Peele stands tall for Panthers
YEATESVILLE — In a year where there were several great individual performers, Northside’s 6-5, 240-pound center Tony Peele stood above the rest.
Equipped with speed and brute strength, Peele was able to power the Panthers by posting 27.8 points and 15 rebounds per game. That kind of production is hard to ignore, which is why Peele was perfect choice for the Washington Daily News Boys’ Basketball Player of the Year.
It was a season of ups and downs for the 13-12 Panthers, but Peele was consistently awesome as evident by his 51-point performance against Perquimans and his 30-point, 14-rebound affair against Riverside. It was nights like those made him an overwhelming choice for Four Rivers Conference Player of the Year and the centerpiece of the Northside offense.
“We had to go through Tony offensively because we had a hard time scoring and we asked him to score a lot of points,” Northside coach Mike Procter said. “That can be tough on somebody, especially when other teams start keying on him. But, he was a leader and a very good offensive player and rebounder.”
Thanks to a short-range jumper that’s a smooth as Bill Clinton, Peele has always been able to put up a plethora of points, but the leadership, that’s something that had to be developed over time.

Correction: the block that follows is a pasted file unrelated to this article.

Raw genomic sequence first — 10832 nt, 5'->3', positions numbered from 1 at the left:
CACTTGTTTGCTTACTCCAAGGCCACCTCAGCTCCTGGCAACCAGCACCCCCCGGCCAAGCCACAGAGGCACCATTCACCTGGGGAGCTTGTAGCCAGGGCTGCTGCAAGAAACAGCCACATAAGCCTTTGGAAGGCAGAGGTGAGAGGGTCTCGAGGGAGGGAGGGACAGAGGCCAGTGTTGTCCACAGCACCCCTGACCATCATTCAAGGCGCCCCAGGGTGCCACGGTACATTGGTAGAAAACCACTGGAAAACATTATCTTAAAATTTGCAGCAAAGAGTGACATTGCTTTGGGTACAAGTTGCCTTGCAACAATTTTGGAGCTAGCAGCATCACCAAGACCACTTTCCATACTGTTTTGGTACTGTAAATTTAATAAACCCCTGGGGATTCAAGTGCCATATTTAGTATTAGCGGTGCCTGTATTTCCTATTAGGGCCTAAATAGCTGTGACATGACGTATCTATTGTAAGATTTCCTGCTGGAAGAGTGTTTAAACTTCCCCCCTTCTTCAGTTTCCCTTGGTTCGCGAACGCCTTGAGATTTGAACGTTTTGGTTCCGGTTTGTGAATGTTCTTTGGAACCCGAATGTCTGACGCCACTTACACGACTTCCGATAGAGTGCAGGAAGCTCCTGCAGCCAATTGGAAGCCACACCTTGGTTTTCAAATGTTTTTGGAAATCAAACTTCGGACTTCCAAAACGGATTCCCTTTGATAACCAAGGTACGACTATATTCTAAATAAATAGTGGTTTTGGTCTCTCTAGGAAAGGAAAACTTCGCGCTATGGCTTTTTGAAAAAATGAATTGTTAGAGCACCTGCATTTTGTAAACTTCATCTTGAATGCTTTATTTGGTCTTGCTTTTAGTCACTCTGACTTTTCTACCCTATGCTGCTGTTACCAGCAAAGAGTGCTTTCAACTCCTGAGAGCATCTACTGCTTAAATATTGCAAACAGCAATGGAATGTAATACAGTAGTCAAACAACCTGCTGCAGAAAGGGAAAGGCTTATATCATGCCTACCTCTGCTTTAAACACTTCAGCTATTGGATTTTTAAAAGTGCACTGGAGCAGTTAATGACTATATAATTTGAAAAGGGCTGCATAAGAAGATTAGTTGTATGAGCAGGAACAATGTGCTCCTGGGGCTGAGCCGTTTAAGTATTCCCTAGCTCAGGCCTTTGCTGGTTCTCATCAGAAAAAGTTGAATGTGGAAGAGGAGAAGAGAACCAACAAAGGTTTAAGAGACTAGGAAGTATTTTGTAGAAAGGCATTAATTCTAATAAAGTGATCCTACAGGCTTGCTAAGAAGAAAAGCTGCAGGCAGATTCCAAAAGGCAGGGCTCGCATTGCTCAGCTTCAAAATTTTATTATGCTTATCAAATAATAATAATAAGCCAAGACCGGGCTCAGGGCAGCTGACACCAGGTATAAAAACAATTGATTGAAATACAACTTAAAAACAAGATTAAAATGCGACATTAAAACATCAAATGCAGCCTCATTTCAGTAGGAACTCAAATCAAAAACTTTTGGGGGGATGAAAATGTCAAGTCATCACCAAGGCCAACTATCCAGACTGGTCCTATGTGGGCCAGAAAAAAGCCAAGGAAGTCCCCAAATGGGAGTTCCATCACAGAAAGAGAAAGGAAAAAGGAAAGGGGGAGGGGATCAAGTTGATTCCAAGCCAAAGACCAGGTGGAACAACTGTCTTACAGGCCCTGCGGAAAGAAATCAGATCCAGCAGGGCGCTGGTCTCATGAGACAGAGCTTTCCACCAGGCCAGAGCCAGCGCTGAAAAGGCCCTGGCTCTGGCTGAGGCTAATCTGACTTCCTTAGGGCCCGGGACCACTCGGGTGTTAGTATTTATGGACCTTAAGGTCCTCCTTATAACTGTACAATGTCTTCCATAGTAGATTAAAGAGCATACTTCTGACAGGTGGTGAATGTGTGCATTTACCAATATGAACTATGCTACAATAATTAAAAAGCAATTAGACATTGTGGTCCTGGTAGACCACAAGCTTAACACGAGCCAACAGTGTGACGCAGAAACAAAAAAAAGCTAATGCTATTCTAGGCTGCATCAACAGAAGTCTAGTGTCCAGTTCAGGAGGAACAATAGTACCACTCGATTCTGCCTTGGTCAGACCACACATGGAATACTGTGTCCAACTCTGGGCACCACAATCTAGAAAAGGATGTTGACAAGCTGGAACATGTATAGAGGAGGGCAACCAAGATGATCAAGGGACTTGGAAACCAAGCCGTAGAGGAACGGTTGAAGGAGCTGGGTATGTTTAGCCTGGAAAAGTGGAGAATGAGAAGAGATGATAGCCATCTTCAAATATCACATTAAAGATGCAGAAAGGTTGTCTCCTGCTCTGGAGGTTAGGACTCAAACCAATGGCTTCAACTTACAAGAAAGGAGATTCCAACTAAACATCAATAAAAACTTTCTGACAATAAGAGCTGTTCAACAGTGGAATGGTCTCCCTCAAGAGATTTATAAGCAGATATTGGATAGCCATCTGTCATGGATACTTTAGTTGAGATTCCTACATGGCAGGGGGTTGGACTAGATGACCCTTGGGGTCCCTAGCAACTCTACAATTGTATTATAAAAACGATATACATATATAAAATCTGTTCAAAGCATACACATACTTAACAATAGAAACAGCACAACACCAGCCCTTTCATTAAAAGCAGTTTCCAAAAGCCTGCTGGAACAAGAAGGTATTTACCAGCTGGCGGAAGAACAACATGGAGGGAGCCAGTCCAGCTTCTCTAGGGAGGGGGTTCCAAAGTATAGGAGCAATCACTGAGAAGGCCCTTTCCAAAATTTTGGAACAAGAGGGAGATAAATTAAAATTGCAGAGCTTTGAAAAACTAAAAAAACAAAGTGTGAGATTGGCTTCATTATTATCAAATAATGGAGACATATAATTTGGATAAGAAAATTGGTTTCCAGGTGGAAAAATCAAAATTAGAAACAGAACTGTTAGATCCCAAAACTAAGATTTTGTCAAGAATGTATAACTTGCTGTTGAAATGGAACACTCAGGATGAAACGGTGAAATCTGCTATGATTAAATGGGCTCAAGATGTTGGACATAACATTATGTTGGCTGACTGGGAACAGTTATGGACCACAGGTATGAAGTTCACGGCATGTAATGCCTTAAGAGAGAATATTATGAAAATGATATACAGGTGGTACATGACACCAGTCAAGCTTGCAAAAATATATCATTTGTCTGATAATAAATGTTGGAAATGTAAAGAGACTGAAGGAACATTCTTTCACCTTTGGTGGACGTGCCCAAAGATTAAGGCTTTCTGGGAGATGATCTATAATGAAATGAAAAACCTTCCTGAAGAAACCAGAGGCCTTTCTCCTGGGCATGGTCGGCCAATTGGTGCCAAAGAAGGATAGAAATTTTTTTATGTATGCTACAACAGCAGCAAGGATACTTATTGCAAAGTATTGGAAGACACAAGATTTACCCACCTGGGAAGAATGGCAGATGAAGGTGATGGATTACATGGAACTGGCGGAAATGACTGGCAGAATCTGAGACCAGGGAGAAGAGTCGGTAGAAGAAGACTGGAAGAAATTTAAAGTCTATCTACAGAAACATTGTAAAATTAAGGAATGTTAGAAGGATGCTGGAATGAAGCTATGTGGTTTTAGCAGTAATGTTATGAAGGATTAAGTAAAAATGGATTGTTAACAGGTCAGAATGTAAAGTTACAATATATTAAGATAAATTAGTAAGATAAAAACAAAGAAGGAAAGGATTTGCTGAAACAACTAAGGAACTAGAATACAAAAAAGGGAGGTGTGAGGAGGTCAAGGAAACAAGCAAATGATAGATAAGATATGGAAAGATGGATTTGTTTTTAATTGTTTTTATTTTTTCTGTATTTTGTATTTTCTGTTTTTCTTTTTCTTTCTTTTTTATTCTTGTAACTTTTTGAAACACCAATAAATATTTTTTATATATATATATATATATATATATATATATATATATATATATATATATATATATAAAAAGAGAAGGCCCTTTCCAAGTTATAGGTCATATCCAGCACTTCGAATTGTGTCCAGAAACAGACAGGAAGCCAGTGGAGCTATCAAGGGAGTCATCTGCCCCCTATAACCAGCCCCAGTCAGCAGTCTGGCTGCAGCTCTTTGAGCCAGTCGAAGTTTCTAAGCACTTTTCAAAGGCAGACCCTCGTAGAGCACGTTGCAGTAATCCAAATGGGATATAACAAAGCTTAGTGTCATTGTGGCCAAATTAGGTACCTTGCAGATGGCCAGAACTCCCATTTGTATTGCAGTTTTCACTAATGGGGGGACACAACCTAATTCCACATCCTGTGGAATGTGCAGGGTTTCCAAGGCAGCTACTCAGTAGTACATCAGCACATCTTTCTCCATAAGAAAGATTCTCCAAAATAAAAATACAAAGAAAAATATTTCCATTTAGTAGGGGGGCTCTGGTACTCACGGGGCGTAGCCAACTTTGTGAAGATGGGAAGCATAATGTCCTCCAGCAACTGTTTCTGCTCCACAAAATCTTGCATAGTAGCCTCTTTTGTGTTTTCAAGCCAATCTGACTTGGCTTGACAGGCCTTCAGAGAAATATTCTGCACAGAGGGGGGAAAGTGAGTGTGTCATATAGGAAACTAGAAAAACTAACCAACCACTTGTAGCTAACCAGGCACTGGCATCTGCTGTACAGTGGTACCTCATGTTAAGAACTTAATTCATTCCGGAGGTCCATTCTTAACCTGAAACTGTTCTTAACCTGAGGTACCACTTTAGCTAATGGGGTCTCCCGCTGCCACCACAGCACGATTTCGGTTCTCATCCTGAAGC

Last season as a junior, Peele was in the midst of another stellar season before it had to be cut short because the big man’s GPA got too low. The blow was a tough one to take for Peele, Procter and the rest of the Panthers. Instead of sulking, Peele rose to the challenge the same way he soars for Spaldings that glance off the rim.
“This season was good, but I had to work hard for it. I had to be a leader on the team and start listening more than I did in the past,” Peele said. “I couldn’t play around anymore. I knew if I wanted to play basketball I had to work hard in school.”
As he spoke, Peele’s words brought a Shaquille O’Neal-sized smile to his mother Duvesha’s face as well as his coach, who confirmed his senior center’s growth in maturity.
“Tony got a little slacked with the books last year and this year he was determined,” Procter said. “He was determined to be able to play and be a leader of this team.”
Peele is hoping he can lead a team in the future as he is in the process of trying out for several area junior colleges.
Though he played center in high school, Procter said Peele projects as an ideal power forward on the college level.
“I think he’s an ideal four because he’s big and he’s long and he rebounds real well,” Procter said. “He’s a very good offensive player. He can score facing the basket but he is probably better with his back to the basket. He’s strong. He get’s hit a lot and he doesn’t complain, he just goes to the line and makes his foul shots.”